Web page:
$45,000 for better profs

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By Sarah Del Giallo
News Editor

The director of the Learning and Teaching Office at Ryerson has received $45, 000 in funding from the Higher Education Quality Council of Ontario (HEQCO).

Professor Judy Britnell will be researching the Instructional Skills Workshop (ISW) at Ryerson, in collaboration with Universities of Windsor and Western Ontario, and Georgian College.

The money will be used to fund salaries of the four research assistants, and to pay for travel expenses and long distance phone bills between the four sites.

“We think it’s a program that can be helpful to anyone that is teaching at a university level,” said Britnell.

The ISW has been at Ryerson since December of 2008. It’s an intensive three-day program, totaling 24 hours in the workshop plus homework. Professors can take the program voluntarily to improve their instructional skills using models based on optimal teaching practices.

So far, 54 professors have taken the workshop, which runs about four times a year. The program, being so intensive, only has 40 places each year, all of which are difficult to work around professor’s schedules.

Britnell’s program won a competition that HEQCO hosted last summer. Of 36 submissions, HEQCO is funding 13 of them. Britnell’s submission was one of the 13.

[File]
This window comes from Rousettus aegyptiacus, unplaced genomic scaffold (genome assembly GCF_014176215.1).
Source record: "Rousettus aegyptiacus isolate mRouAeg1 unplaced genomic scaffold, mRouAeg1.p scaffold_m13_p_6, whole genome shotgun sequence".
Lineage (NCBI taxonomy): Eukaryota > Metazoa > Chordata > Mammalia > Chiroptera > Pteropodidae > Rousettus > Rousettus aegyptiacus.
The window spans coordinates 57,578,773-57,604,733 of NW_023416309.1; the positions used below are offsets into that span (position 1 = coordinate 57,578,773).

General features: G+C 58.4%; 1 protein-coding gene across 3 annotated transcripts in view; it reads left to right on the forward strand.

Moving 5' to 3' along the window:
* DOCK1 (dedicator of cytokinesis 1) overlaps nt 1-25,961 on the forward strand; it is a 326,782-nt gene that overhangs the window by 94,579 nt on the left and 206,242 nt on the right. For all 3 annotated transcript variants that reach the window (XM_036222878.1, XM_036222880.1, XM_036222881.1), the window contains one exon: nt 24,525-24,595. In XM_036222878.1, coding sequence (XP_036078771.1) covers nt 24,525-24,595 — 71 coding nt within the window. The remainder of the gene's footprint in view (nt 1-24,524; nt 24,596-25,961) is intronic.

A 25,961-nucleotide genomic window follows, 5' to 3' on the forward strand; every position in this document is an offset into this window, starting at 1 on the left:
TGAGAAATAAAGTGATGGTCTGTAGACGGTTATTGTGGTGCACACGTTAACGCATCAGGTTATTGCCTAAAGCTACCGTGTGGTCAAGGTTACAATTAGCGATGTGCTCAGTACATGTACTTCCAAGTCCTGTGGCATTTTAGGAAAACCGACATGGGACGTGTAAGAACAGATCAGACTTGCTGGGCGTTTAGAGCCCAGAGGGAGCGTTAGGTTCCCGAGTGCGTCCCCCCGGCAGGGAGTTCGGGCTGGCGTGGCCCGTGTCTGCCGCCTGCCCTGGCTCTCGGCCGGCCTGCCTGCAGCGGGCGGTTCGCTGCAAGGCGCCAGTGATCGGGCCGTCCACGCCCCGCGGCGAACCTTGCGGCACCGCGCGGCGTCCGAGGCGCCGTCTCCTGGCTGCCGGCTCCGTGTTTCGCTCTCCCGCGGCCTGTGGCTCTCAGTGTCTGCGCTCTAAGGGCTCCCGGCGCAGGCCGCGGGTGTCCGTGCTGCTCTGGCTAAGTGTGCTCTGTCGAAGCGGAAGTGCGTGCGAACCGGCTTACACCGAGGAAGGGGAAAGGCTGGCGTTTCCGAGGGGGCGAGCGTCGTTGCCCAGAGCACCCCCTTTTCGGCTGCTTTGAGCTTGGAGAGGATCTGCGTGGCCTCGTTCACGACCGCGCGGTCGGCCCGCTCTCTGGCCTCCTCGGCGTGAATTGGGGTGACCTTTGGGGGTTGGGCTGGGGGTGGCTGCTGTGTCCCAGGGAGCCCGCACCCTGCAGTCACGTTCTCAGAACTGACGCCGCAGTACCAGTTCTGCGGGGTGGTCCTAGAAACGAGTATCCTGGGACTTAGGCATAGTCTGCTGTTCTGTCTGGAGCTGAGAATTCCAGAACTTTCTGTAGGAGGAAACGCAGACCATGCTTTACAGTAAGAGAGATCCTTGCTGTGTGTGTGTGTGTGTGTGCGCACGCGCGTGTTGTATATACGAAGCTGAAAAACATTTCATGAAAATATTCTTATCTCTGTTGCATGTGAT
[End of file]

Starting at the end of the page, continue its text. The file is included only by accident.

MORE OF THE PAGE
“It clearly was one of the strongest proposals that we received,” said Richard Wiggers, a research director at HEQCO.

The ISW was originally for new professors, but when it began, there was a lot of interest from experienced professors as well. So far, Britnell hasn’t noticed a monopoly of professors from one faculty over another in the program.

The research will consist of studying volunteers before they take the program, and studying them again four months later to judge the effectiveness of the program.

The study does not look at how students are affected by professors who have taken the ISW.

Britnell said, “We’re doing it one step at a time. Our focus has always been on the teachers.”

While it’s currently in the early stages of completing an ethics review, the research will conclude in March 2013.

“I think is makes sense to have at least some supports for people who want to get a better handle on their teaching abilities,” said Britnell.

Photo: Chelsea Pottage

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